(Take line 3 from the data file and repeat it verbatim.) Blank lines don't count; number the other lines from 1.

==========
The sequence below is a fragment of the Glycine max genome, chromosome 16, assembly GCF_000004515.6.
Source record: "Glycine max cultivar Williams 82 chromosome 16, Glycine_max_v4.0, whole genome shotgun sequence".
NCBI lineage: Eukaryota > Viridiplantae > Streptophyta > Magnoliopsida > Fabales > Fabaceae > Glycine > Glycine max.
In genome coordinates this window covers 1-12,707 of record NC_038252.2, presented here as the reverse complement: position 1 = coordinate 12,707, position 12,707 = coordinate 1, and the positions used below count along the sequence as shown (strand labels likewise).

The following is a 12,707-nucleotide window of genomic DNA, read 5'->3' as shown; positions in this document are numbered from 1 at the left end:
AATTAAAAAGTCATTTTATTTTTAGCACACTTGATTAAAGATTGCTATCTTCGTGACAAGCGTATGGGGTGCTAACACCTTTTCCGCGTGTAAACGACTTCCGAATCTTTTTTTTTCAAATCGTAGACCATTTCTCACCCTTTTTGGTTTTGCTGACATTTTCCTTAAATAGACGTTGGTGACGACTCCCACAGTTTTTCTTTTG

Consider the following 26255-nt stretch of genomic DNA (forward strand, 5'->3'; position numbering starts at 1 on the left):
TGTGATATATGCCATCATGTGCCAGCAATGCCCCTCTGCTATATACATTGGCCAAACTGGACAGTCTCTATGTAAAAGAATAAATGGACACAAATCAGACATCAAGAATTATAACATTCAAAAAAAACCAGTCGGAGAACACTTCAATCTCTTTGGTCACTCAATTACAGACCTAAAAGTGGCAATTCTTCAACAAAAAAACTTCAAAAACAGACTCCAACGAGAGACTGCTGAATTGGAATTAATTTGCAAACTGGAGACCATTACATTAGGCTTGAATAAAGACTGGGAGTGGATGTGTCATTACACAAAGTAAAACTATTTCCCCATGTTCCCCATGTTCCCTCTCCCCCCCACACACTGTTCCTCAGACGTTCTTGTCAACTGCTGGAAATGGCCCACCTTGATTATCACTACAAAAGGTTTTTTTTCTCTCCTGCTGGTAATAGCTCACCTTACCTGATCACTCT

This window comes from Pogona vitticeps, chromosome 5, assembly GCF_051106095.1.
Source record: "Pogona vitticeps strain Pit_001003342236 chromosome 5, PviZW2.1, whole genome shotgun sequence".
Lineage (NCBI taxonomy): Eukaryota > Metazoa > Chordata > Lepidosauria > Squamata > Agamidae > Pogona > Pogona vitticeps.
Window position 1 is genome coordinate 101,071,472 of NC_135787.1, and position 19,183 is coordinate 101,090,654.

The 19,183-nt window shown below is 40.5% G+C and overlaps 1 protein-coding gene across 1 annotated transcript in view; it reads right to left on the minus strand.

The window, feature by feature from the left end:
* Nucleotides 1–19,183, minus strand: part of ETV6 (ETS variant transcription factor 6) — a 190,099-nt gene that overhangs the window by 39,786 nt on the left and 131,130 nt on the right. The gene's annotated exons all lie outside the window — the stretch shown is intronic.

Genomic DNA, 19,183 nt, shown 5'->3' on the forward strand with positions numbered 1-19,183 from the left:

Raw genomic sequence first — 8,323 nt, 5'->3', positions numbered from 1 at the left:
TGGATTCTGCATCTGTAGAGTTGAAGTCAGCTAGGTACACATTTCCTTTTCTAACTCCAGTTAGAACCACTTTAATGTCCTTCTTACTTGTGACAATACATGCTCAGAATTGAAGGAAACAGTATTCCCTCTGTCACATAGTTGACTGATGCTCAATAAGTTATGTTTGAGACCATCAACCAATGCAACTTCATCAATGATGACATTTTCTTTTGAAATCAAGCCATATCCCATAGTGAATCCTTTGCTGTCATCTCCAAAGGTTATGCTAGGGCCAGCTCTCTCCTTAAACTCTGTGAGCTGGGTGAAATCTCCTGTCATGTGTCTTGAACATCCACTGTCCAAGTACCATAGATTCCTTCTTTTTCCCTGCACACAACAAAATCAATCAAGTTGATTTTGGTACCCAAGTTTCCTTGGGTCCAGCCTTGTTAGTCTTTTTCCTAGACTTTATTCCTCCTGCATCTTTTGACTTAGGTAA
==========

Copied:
NCBI lineage: Eukaryota > Viridiplantae > Streptophyta > Magnoliopsida > Fabales > Fabaceae > Glycine > Glycine max.